A grim afternoon in the West during the 2nd elimination final in 2010 proved to be a catalyst for the glory which followed for Hawthorn. The Hawks were obliterated by the Dockers’ devastating outside duo of Anthony Morabito and Stephen Hill, who sliced to ribbons with their speed and associated gut run. In the aftermath the Hawks were compelled to find similar threats.
The reaction was swift with their selection of Isaac Smith who had been burning it up, in terms of outside run, in the VFL. The Hawks recruited him with their first draft pick in 2010. Smith’s recruitment was all about his potential as a tandem outside runner alongside Clinton Young. This never eventuated, with Young rarely recapturing his blitzing display of the first half of the 2008 grand final where his line breaking and long left foot were stand-outs. The ankle injury he sustained in that game cruelled him thereafter and 2011 saw him cast more as an afterthought rather than a trusted entity. Bradley Hill was then drafted in 2011 and although Young played 20 games throughout 2012, he was only warming the seat for Hill in the team’s top 22. It was obvious the Hawks were still hoping for a Young revival but the club clearly chose to hedge their bets by investing in Hill. If there were any doubts over Young, these were quashed as a result of his unfortunate slip up in the goal square during the latter stages of the 2012 Grand Final loss to Sydney. This sealed his fate and he was shunted off to Collingwood.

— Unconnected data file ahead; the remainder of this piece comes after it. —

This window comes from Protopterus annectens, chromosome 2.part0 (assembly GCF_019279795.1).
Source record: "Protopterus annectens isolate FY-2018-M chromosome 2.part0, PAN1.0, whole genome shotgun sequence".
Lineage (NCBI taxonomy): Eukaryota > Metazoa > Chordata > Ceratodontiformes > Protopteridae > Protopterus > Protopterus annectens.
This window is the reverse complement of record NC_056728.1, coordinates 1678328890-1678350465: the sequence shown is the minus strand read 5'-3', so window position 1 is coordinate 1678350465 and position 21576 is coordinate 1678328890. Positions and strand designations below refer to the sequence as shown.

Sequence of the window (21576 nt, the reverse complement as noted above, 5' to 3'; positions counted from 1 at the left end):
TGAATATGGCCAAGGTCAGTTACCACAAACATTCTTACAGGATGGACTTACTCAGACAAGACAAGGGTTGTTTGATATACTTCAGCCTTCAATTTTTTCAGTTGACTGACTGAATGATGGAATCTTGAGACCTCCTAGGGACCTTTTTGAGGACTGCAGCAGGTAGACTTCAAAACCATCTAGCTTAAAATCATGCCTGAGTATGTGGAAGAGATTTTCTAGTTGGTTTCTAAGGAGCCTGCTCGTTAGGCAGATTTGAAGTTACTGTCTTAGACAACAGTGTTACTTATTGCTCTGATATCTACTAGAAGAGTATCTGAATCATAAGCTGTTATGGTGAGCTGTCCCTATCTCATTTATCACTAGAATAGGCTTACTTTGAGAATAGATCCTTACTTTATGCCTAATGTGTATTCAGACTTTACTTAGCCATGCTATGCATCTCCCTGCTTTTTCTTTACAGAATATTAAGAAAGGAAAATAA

It was no coincidence that once the duo of Smith and Hill was formed on the outside, a miraculous three-peat of premiership victories followed. The obvious effect was the pace they offered to break lines and set up many plays. The greater impact was to the structure of the Alastair Clarkson uncontested style of play which was heavily dependent on skilled kicking. Clarkson structured from the back to facilitate the chipping style of play, with Josh Gibson cast in a zone-off role with Sam Mitchell after 2012, who often ran “shot gun” off half back in a rotating pose. Hill and Smith with their pace and unyielding running off the ball created the space for the skill based game plan to rule by allowing teammates to excel in the pockets they opened up. A sublime dissection of oppositions followed where they could never get the ball back off the Hawks juggernaut and were obliterated by the combination of space and skill.
Such was their profound effect that more and more opposition think tanks saw them as key to usurping the Hawks juggernaut. It saw many send defensive markers mostly to Smith but all this achieved was allowing others off the leash, including Hill, who was devastating with the aforementioned qualities including kicking goals in transition. Quite literally, they were Batman and Robin-like: if one was trapped, the other rose to prominence.
Hawthorn’s dynamic duo was unfortunately fractured at the end of 2016. Hill’s homesickness had become evident throughout that year and the club honoured his wish to be traded back to the Dockers to reunite with his brother Stephen at season’s end. This was underrated in the effect on Hawthorn’s prospects with few fully appreciating how crucial Hill was. It was just assumed that Billy Hartung would pick up the slack, a notion which was underselling Hill’s quality and importance as well as overrating Hartung’s potential. Hartung came up way short in even coming close to Hill’s pedigree and the club chose to let him go at the end of 2017, despite it being evident that the club was lacking outside run in an age where it is deemed a crucial factor for any team’s success.